Covering the best of Independent Indian Cinema, LIFF introduces us to an undiscovered slate of new talent.
This Thursday, the capital will grace the London Indian Film Festival for a fourth time. Although of a shorter duration, this year’s festival has not undergone quality, listing a promising array of films and masterclasses from the best of the independent Indian film movement.
Opening the festival and fresh from a successful run in Cannes is Monsoon Shootout – an action thriller that The Guardian describes as “Dirty Harry meets Sliding Doors”. Starring indie favourites Nawazuddin Siddiqui and Tannishtha Chatterjee, the film is written and directed by Amit Kumar. Though this is Kumar’s first feature film, it’s worth noting he was also associate director to Asif Kapadia on The Warrior.
The week ahead gives rise to a number of acclaimed films from all over the subcontinent, with storylines that belie the ‘Bollywood’ standard. Amongst them are BA Pass, an erotic drama about a relationship between a young teenager and a seductive cougar, and the Kannadiga mystery Lucia, India’s first crowdfunded feature film. Of particular curiosity is Shahid – a courtroom drama based on the true story of a lawyer defending one of the men accused of the 2008 Mumbai terrorist attacks.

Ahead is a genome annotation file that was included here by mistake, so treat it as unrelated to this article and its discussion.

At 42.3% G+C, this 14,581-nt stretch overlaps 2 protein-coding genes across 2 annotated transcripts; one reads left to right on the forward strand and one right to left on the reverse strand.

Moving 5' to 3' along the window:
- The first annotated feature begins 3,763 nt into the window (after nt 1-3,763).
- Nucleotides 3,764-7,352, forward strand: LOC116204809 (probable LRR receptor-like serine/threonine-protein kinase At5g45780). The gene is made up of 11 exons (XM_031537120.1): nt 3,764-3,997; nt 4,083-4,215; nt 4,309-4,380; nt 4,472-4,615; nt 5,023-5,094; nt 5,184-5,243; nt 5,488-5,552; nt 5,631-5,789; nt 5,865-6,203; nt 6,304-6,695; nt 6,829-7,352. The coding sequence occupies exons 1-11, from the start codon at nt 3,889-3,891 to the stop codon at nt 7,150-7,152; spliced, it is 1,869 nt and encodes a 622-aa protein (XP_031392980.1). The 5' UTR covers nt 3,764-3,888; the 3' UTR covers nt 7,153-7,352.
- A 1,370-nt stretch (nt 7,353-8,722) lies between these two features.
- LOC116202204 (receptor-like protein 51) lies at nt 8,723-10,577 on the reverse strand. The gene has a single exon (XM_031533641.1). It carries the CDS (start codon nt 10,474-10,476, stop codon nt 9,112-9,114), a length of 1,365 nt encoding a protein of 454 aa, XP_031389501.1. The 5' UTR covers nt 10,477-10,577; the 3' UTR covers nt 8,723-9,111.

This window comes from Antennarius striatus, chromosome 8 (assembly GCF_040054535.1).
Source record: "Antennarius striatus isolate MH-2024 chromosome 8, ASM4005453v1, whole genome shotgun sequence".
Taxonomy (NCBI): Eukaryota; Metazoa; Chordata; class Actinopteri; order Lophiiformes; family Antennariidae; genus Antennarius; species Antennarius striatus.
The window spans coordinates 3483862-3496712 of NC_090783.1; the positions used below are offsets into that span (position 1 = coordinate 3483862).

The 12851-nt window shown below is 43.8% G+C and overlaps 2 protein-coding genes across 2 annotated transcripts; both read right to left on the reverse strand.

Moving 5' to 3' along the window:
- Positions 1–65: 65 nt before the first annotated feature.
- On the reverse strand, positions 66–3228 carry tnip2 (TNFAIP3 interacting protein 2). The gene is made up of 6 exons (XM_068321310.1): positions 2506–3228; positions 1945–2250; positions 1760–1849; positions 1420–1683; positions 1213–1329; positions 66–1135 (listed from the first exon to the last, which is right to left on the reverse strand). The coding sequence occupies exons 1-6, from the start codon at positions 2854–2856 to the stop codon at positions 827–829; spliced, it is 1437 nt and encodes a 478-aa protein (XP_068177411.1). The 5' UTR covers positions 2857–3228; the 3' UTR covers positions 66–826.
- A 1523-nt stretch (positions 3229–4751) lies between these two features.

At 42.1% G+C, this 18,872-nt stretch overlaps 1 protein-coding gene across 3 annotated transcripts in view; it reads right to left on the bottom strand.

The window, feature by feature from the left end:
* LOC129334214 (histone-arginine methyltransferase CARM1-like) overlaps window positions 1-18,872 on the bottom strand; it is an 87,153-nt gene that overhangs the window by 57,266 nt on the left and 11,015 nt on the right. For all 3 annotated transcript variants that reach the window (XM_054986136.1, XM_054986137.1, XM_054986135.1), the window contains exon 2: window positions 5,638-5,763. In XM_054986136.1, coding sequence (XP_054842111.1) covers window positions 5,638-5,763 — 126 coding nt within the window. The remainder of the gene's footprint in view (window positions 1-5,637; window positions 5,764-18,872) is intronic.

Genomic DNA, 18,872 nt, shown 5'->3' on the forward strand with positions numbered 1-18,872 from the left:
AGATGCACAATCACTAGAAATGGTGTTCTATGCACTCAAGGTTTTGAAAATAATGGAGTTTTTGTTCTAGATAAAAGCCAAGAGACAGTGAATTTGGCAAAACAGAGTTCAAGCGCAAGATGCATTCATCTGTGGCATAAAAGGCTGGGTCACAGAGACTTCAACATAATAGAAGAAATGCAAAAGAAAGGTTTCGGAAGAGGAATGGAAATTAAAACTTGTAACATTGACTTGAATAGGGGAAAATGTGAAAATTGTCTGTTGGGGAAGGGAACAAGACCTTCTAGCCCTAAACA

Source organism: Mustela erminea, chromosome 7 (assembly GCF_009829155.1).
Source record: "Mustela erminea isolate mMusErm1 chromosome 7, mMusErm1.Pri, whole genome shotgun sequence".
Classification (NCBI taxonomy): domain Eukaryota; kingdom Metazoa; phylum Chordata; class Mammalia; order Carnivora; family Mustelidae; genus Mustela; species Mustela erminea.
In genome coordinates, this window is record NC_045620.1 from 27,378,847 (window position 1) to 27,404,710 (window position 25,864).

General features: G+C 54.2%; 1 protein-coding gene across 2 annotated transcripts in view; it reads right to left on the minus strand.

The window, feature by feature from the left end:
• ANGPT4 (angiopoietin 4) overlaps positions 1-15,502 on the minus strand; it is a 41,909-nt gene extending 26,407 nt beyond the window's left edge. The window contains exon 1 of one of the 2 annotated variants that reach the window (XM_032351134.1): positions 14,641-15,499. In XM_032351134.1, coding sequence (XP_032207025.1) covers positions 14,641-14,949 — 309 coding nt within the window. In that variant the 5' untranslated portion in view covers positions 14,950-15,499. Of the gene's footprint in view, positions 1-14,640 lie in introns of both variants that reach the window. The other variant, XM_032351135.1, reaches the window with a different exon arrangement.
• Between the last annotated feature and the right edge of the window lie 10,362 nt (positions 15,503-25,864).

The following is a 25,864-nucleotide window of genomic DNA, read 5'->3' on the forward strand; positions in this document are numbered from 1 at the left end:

The festival also offers two unmissable masterclasses over the weekend – the first with Adoor Gopalakrishnan, one of only two Indian filmmakers who have ever won the BFI Sutherland Trophy (the other being Satyajit Ray), and the second with Irrfan Khan (The Life of Pi, Paan Singh Tomar) who will share his experiences in the British, Hollywood and Indian film industries. The masterclasses will be chaired by Derek Malcolm and Asif Kapadia respectively.
Finishing the week will be the explosive UK premiere of Bombay Talkies – a compilation of four films shot by some of India’s finest filmmakers – Karan Johar (Kuch Kuch Hota Hain), Dibaker Banerjee (Shanghai), Zoya Akhtar (Zindagi Na Milega Dobara) and Anurag Kashyap (Gangs of Wasseypur). If the organizers wanted to finish the festival in style, this was definitely the right route to take.
As the line between commercial and independent Indian cinema thins, here’s to hoping that the cutting-edge films the festival has chosen to show receive the viewership they deserve.
The London Indian Film Festival runs between 18-25 July. Tickets are available to purchase from the LIFF website. Stay tuned to The NRI for news, reviews and interviews.